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WVU study: Urgent care centers represent entrepreneurial opportunities, positive health outcomes in Appalachia

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A WVU College of Business and Economics study has found that urgent care centers have positive health outcomes, as well as progressive entrepreneurial results.
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A recent study at West Virginia University found that there is a progressive place in the market for urgent care centers, not only from the perspective of positive health outcomes in rural areas but also from an entrepreneurial point of view.


Joshua Hall, associate professor of economics and director of the Center for Free Enterprise at WVU’s College of Business and Economics, led the research effort, looking specifically at the entry of MedExpress neighborhood medical centers into Appalachian counties between 2001-13. The research paper, entitled “The Effect of Health Care Entrepreneurship on Local Health: The Case of MedExpress in Appalachia,” found that urgent care centers are beneficial to rural areas in multiple ways.

Researchers at WVU’s business school said the positive impacts resonate to the needs of Appalachia: urgent care centers drive positive health outcomes, and the region also represents fertile ground for entrepreneurial healthcare ventures. Hall and co-author Amir B. Ferreira Neto found that the entrepreneurial activity represented by these medical facilities in Appalachian communities had positive impacts on the local economy.

“Because rural areas are sparse in terms of population and firms, getting certain types of businesses to thrive can be difficult,” the study read. “As a demand-driven industry, health care provision can suffer if there is not enough demand in an area due to low population. UCCs typically charge a lower price and are faster than hospitals and emergency rooms… especially for non-life-threatening issues. Additionally, if the lower cost or easier access is making people more likely to seek medical help sooner, individuals who end up utilizing hospitals should be healthier and thus need fewer days in the hospital upon referral.”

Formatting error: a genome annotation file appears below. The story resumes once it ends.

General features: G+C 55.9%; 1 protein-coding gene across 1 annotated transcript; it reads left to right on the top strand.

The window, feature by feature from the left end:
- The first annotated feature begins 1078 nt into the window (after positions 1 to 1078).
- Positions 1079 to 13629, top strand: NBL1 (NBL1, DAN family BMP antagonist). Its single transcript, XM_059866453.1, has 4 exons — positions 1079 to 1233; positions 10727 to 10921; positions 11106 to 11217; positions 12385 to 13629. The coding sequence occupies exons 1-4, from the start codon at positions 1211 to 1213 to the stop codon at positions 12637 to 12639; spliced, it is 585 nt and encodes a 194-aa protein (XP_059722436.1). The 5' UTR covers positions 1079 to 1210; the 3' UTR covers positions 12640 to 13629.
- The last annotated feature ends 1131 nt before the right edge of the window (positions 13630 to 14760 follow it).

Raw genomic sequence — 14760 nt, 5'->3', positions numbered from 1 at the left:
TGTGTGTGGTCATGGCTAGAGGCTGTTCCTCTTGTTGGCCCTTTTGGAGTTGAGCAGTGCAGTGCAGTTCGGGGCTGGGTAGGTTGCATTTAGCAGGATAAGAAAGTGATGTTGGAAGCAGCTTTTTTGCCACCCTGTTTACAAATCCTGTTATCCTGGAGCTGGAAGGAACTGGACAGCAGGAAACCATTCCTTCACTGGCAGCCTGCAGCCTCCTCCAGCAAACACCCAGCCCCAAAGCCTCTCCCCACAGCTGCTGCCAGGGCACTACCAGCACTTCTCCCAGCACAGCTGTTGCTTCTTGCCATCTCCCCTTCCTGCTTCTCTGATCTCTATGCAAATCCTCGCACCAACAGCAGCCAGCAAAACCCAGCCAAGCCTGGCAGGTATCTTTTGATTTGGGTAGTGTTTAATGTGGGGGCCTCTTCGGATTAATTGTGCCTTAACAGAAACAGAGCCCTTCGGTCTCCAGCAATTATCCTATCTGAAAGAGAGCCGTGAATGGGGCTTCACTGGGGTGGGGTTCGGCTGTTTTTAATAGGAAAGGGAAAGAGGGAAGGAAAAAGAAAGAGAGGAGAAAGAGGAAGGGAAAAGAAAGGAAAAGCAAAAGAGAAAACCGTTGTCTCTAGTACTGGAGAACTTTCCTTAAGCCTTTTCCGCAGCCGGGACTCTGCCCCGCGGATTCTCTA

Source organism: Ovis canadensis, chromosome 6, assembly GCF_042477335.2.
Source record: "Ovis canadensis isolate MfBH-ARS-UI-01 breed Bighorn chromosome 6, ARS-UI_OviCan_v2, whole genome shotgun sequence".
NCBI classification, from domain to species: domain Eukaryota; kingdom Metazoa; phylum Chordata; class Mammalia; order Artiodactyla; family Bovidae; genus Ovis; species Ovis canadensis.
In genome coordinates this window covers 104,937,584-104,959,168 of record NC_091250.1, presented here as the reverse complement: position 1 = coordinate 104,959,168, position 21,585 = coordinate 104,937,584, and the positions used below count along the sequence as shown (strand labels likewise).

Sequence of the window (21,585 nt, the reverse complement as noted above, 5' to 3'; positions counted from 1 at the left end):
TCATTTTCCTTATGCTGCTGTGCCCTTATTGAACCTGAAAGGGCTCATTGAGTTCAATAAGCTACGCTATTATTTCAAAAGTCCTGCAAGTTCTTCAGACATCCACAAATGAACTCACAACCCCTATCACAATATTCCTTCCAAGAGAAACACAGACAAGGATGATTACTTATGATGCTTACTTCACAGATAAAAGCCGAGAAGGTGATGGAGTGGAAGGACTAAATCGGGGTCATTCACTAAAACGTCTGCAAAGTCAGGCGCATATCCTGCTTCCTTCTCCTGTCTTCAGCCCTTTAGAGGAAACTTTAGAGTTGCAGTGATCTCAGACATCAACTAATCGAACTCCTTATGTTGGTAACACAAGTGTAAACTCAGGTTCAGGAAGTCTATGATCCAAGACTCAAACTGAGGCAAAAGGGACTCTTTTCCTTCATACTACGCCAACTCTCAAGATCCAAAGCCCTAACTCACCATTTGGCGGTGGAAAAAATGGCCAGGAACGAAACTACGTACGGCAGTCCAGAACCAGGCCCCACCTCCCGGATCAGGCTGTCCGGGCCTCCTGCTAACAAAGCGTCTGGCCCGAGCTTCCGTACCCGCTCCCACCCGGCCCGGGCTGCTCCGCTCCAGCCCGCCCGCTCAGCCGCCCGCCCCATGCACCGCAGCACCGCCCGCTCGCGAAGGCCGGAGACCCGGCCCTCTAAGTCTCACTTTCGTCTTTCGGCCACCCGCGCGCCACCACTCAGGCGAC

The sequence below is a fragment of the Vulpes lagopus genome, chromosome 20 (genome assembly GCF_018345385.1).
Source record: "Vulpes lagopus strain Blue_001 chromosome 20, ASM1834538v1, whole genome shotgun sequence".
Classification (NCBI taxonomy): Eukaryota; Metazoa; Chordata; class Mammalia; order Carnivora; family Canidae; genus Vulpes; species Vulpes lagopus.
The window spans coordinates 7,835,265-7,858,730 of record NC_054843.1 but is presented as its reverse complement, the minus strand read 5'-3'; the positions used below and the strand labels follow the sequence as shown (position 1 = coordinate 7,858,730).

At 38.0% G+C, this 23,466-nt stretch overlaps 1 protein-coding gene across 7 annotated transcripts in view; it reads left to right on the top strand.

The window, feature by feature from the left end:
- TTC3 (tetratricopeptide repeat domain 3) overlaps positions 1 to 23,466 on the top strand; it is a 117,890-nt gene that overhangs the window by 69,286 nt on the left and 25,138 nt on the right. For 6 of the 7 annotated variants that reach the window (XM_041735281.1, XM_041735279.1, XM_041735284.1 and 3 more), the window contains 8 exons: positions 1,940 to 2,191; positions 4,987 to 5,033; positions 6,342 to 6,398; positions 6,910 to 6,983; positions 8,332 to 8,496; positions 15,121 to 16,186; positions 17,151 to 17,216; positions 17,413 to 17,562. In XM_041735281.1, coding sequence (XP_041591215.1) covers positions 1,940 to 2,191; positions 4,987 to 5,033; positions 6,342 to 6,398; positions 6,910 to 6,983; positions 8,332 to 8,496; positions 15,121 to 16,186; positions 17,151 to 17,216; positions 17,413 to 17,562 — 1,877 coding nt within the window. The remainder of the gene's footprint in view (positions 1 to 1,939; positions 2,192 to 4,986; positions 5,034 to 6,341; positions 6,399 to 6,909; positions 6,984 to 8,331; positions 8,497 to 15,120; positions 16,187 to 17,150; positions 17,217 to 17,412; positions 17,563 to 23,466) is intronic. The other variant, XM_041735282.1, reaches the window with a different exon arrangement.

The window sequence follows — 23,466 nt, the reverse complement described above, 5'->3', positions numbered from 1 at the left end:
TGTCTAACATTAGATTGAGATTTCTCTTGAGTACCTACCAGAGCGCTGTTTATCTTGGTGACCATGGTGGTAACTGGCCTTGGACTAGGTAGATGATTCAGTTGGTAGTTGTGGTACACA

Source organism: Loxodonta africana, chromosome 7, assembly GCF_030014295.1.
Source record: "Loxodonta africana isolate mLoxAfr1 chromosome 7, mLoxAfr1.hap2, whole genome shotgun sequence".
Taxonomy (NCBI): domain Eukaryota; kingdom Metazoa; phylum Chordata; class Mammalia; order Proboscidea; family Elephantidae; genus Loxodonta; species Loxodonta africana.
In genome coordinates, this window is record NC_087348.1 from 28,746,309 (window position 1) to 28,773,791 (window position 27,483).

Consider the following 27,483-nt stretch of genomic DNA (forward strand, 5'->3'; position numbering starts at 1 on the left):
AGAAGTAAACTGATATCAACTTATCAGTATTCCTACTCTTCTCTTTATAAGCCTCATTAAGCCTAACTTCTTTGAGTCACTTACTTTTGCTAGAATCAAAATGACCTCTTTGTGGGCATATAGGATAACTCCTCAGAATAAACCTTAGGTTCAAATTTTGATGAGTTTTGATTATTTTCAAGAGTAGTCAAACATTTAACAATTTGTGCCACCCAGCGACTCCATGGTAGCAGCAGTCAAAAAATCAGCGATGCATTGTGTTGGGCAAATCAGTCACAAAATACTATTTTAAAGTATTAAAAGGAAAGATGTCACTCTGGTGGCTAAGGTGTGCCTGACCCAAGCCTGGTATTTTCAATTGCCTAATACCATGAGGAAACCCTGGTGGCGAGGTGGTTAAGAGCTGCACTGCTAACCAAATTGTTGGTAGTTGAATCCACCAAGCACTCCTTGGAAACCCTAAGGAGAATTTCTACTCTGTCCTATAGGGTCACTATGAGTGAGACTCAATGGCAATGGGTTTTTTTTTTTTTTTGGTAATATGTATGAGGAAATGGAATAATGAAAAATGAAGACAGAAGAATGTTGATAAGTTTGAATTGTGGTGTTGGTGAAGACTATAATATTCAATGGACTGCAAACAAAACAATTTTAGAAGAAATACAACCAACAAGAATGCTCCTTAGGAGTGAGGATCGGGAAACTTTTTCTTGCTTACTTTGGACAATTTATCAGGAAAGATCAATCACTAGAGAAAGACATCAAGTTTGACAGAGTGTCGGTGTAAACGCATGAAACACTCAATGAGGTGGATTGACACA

That, Hall said, is an attractive business model in rural America — lower costs, faster service, staying away from hectic emergency rooms, easier access to non-emergency healthcare and improved access to medical information. He also said that the positive health outcomes of urgent care centers in Appalachia are difficult to ignore. 

“We found that areas with MedExpress facilities saw a reduction in short-term hospital admissions, outpatient visits, inpatient days and trips to the ER. And that is, most certainly, a good outcome. In a region where health facilities are both overworked and strapped for resources, that is a good sign,” Hall said. 

The researchers used data on all MedExpress openings and looked at how a facility opening changed health outcomes in a county. In order to compare like situations, they statistically matched counties where the facilities opened to similarly distressed counties to be sure that the MedExpress was not opening centers in areas with improving health outcomes.

Research shows that nearly 80 hospitals have closed in U.S. rural communities since 2010, thus increasing the importance of other healthcare providers. That, the WVU study said, is where urgent care centers come into the picture.

“Although not a perfect substitute to hospitals,” the paper read, “UCCs can fill in the gap for the treatment of non-life threating conditions and provide local communities health care at a lower cost than most hospitals.”

With the closure of so many community hospitals, Hall said a concern is the distance many may have to travel just to get to medical care. “Another focus is a rural area where a formal medical facility may be farther away. Urgent care centers are making medical care available in neighborhoods and communities, and some of those are where no other medical facilities may exist,” he said. “It should come as no surprise that these neighborhood healthcare centers are thriving based upon this business model. That’s a positive infusion of entrepreneurship in markets that could definitely benefit from it.”

“I saw MedExpress CEO Frank Alderman speak at a WVU event and, as economist, I wondered what the private sector is doing about healthcare,” said Hall. “I thought that if patients are going to MedExpress, they are not going to the ER for routine medical attention, and that’s what our research showed. These urgent care centers in Appalachia are reducing congestion in the ERs, where true emergencies need to be the priority. And they’re successful business ventures that serve as valuable amenities to rural communities.”

The research paper is publicly available to read or download and is forthcoming in Journal of Regional Analysis and Policy, a peer-reviewed academic journal. The mission of the WVU Center for Free Enterprise is to advance teaching, research and outreach on the free enterprise system and how it relates to increased prosperity and quality of life in West Virginia and the world. 

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CONTACT: Patrick Gregg, College of Business and Economics
304.293.5131; patrick.gregg@mail.wvu.edu

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